The amount of energy available to be harnessed from the sun depends on climatic conditions (Solar energy at home, 2016). During cloudy days, or at night, the amount of energy received by a solar system reduces drastically. In turn, this affects the amount of heat or energy produced by the system.  Such reduction results in a need to store energy during sunny and warm days so that it can be utilized later when the conditions are not favorable for generation. Various methods are available for the storage of solar energy. The available methods depend on whether the user is utilizing solar heating applications or solar electricity applications. This report shall focus on solar electricity applications. Solar electricity is developed through the utilization of photovoltaic solar power systems.  The two main methods of storing energy in a solar electric system are battery banks and grid inter-tie.  (Grid inter-tie is not technically storage, but net metering allows it to be treated as such.)

         In a grid-tied photovoltaic solar power system, the grid is utilized as the method of storing energy (Solar energy at home, 2016). This is possible through a process known as net-metering. It is a process where whenever an individual produces excess solar electricity, it is sent to the grid and the user’s electric meter rolls backward. During periods when the system is not receiving any energy from the sun, it can pull electricity from the grid which will trigger the electric meter to roll forward.

         An off-grid, battery bank approach has advantages. For one, the user will have achieved full independence, since this approach is not subject to the terms and policies of the local utility. Also, the owner of the system will not be subject to factors such as brownouts, blackouts, and rate increases. The owner will have energy self-sufficiency, and hence, energy security.  The most outstanding feature of the grid-tied systems is net metering.  However, this policy has been divisive, and has resulted in political disagreements concerning its use (Mooney, 2015). Therefore, as the costs of solar panels and batteries continue to decline, it appears that the more viable approach appears to be an off-grid battery bank.  The main focus of this report will be on battery banks.  Solar energy storage of can be accomplished through the utilization of battery banks to store electricity generated by the photovoltaic solar power system. The batteries can also be used as a backup in grid-tied PV systems (Solar energy at home, 2016). The main components of a solar system with batteries as the storage include:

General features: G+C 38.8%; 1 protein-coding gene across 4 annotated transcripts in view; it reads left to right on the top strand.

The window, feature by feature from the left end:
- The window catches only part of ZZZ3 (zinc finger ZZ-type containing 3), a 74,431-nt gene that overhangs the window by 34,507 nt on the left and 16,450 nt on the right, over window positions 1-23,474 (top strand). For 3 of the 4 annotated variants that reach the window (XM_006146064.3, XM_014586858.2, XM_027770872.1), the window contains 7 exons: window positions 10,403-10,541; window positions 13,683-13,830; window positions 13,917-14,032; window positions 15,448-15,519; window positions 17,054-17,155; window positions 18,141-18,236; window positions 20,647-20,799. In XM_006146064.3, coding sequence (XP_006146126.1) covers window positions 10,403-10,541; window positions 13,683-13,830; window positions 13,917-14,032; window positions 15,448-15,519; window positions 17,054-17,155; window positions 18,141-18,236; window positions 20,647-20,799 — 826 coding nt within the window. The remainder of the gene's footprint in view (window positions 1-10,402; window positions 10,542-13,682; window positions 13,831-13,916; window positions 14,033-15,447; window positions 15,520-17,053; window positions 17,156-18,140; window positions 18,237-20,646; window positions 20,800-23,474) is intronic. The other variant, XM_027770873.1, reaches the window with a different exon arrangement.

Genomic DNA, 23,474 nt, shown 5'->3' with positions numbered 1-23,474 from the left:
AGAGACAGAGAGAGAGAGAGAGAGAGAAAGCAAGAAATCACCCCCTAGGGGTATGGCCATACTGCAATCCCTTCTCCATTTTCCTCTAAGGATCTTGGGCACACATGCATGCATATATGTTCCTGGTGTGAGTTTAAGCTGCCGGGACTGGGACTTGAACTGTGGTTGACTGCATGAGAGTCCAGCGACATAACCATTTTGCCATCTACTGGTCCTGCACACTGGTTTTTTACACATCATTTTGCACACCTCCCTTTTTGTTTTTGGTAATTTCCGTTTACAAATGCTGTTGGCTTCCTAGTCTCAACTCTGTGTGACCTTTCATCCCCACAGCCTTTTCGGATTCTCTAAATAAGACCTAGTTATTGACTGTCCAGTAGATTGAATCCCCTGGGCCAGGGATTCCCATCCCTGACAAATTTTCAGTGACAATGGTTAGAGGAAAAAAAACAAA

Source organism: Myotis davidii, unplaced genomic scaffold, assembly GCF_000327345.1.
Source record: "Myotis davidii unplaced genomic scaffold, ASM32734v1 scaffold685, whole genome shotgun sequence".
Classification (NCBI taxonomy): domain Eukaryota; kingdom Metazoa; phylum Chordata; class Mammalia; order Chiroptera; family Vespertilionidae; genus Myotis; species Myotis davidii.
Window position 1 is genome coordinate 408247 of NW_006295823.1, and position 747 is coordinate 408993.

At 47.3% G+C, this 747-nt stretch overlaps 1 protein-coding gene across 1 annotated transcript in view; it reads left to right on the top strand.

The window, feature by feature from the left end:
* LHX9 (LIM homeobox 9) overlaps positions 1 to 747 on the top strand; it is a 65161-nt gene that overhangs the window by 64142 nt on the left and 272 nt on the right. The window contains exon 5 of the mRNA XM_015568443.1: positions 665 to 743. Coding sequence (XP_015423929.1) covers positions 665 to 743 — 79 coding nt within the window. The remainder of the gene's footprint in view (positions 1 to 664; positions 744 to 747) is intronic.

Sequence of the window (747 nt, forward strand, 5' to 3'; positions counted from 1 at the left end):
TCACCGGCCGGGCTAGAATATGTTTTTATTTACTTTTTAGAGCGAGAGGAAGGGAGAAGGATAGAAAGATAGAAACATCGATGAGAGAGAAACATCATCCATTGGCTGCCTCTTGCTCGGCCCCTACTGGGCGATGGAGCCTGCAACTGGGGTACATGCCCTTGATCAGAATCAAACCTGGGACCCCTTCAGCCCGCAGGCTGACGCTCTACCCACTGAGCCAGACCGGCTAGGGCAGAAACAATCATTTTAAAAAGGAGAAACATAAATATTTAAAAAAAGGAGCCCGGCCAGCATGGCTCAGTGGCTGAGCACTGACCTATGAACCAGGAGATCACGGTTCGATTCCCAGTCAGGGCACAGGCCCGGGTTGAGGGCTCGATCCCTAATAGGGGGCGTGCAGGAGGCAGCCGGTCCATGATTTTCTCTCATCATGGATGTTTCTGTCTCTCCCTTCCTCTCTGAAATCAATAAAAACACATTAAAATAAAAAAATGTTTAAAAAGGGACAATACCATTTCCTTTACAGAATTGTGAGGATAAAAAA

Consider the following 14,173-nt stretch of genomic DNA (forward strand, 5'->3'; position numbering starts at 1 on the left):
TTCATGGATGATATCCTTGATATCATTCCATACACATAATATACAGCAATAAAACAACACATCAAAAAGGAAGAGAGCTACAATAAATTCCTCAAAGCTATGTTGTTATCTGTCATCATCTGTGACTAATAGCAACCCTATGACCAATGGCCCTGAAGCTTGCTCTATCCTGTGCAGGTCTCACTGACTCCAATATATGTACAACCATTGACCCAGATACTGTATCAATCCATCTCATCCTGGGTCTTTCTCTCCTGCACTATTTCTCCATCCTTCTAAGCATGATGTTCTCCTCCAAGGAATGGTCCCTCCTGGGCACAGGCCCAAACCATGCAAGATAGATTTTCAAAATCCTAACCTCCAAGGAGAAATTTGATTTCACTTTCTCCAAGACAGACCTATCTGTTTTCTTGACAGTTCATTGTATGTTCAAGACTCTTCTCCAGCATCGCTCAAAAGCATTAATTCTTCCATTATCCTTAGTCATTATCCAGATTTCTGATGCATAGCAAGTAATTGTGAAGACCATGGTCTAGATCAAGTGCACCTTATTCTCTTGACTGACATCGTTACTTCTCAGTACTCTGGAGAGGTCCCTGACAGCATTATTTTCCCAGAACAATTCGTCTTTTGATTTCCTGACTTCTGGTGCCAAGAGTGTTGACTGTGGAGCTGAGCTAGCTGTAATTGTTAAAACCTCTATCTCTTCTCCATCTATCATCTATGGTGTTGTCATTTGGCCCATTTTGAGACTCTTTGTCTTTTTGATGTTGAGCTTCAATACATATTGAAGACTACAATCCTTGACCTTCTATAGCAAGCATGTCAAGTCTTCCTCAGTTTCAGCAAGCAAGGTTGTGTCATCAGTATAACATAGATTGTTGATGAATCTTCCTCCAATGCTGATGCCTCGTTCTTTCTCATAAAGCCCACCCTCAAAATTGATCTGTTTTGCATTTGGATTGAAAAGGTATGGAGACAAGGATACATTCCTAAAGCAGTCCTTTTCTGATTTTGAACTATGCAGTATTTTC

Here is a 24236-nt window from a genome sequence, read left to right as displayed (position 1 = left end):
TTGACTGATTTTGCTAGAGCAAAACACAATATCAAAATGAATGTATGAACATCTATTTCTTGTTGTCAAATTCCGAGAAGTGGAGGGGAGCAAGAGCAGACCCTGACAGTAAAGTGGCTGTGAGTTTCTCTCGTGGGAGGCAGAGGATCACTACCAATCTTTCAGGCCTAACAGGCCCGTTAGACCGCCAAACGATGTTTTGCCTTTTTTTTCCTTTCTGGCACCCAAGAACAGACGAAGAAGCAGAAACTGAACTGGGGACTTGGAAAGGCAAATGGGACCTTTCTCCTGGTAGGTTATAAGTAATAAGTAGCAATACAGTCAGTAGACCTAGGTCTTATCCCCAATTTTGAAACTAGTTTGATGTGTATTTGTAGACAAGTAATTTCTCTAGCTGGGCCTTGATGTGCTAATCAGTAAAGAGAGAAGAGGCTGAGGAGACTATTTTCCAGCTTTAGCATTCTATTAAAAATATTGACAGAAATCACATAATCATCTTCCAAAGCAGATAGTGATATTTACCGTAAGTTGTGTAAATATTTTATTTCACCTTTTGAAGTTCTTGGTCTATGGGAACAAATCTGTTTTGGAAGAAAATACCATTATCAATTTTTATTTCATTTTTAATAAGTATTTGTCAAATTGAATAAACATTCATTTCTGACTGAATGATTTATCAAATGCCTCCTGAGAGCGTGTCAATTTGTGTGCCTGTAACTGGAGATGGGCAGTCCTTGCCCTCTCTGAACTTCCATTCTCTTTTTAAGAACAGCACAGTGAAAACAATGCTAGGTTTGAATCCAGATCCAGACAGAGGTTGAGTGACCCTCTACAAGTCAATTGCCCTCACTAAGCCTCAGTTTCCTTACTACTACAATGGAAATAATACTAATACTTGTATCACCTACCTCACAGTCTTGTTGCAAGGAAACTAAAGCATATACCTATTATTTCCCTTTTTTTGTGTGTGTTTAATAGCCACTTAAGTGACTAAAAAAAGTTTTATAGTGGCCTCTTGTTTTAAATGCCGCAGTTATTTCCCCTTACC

● Battery Bank. Either one battery or a group of them wired together. These batteries are manufactured in such a way that they can survive the means of charging and discharging they will experience from the solar system.

● Charge Controller. Circuitry which ensures that the battery bank does not overcharge.

Once the battery bank is full, this circuitry interrupts the flow of electricity from the solar panels.

● System Meter. It is responsible for measuring and displaying the status and performance of the solar photovoltaic system.